So you know, honestly, I feel the sense of gratitude like I've never felt before. I had one of those moments where you felt like you're staring your demise in the face. And I just I feel a profound sense of gratitude to God. I really feel like something got us out of that fire because it really felt like it was all over for me. I felt like which were trapped on all sides.

MORGAN: What an incredibly -- is any there truth to rumors that you're thinking of wearing a cape now at work?

BOOKER: You know, I appreciate it. That's way over the top. Again, it's something I think everybody should do. If anything, my staff thinks I'm not as equipped to do my job anymore because they think if I have to do firefighter negotiations, I'm going to give those guys everything that they ask for, the firefighters union, because I have more of an appreciation for them than I ever had in my life.

You know, leaders always talk about the brave firefighters standing in the middle of a smoke-filled house, feeling the heat of the blaze, being, frankly, as frightened as I've ever been, thinking I was going to die. I now have a respect for these men and women that do this on a regular basis, weekly basis that I never had before. They are real heroes.

I was just very fortunate to be in the right place at the right time. And frankly, got myself into a situation that very quickly I didn't think I could get myself out of. So with the grace of God, got me out and I now just want to give thanks to firefighters everywhere around this country. They do incredible things for people at their most vulnerable moments.

MORGAN: I remember your heroic work in the big snow drifts about 15 months ago. I remember watching great admiration then -- incredible admiration for what you've done now. You're one of those guys back in Britain we would say, he's going (ph) next to you in the trenches, Mr. Mayor. That's how I sum your of behavior up.

BOOKER: I appreciate what people are saying. It's a little over the top. The real heroes that last night were Detective Duran and Detective Rodriguez who acted so quickly, evacuated the house, put themselves in harm's way.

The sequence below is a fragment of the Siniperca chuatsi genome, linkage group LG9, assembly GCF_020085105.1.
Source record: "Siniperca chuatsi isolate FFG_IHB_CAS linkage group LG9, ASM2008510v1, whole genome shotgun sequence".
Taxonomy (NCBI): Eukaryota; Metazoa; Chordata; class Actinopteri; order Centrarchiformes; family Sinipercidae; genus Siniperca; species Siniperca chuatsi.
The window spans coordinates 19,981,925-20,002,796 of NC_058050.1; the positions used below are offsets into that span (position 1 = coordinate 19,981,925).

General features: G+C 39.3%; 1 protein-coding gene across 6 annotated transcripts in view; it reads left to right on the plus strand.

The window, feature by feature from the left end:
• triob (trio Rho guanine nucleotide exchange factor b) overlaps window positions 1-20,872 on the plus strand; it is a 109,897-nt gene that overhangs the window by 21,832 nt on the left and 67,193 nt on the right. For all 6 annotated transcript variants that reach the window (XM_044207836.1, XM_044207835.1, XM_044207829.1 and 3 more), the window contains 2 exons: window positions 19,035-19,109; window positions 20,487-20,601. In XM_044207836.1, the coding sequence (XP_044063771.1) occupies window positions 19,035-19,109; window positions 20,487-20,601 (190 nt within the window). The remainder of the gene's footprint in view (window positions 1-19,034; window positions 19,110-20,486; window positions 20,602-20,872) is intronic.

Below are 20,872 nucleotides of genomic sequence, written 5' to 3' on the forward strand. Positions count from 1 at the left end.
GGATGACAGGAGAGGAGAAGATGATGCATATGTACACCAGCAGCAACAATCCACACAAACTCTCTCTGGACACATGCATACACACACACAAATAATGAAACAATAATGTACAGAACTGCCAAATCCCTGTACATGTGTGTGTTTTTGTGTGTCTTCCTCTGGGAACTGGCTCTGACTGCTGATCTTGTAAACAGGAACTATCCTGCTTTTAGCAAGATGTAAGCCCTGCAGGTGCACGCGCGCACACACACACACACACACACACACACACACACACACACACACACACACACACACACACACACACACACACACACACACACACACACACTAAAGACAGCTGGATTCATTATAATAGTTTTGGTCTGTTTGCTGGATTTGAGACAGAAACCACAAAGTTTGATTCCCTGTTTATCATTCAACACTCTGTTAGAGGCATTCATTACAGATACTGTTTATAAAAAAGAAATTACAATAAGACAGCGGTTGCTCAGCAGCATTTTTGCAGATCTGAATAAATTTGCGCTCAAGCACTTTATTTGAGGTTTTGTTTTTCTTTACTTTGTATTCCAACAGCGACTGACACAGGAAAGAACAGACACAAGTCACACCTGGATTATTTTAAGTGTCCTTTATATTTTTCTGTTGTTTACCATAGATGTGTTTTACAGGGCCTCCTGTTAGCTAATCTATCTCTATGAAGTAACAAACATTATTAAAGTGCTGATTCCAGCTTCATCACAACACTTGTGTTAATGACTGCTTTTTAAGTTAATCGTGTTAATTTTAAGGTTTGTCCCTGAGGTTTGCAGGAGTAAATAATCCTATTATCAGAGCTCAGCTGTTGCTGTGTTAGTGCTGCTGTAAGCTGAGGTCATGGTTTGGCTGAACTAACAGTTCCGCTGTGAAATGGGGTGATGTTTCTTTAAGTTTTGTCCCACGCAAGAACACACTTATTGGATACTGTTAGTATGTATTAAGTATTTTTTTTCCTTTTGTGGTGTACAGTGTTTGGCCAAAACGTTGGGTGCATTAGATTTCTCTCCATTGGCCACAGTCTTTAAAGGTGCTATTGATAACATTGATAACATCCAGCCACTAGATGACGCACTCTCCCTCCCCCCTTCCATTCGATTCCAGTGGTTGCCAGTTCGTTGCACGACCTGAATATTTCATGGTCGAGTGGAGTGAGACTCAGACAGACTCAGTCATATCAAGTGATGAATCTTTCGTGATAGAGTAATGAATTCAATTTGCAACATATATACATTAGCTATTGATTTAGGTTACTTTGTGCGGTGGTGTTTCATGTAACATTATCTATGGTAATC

MORGAN: Yes. I know, I actually agree with that. All of you are heroes last night. And that woman is incredibly lucky to be alive and I'm sure she'll reflect on that next time she talks to you.

If we could move on, Mr. Mayor, just to briefly discuss the Trayvon Martin case, because there's a lot of contention now. George Zimmerman has obviously been arrested and charged to second degree murder.

There's a rising debate, not about the race aspect to this, but about the "Stand Your Ground" law, which exist now in nearly half the states in America.

What is your view, as a mayor of a big city in America, of the "Stand Your Ground" law?

BOOKER: Well, I'm somebody that lives in the state of New Jersey where we don't have such a law. I don't see that it's necessary. You don't have people who are not using deadly force for some reason where a law like that would have advantaged them. So, I'm very suspicious of its need and I think it creates situations often where a person can shoot first and really not have to explain their behavior.

But I really want to say something. The gun battle in America is really out of control and very frustrating to me. This is a situation where I believe there was a deep injustice done and now it seems like the wheels of justice are working in the right way.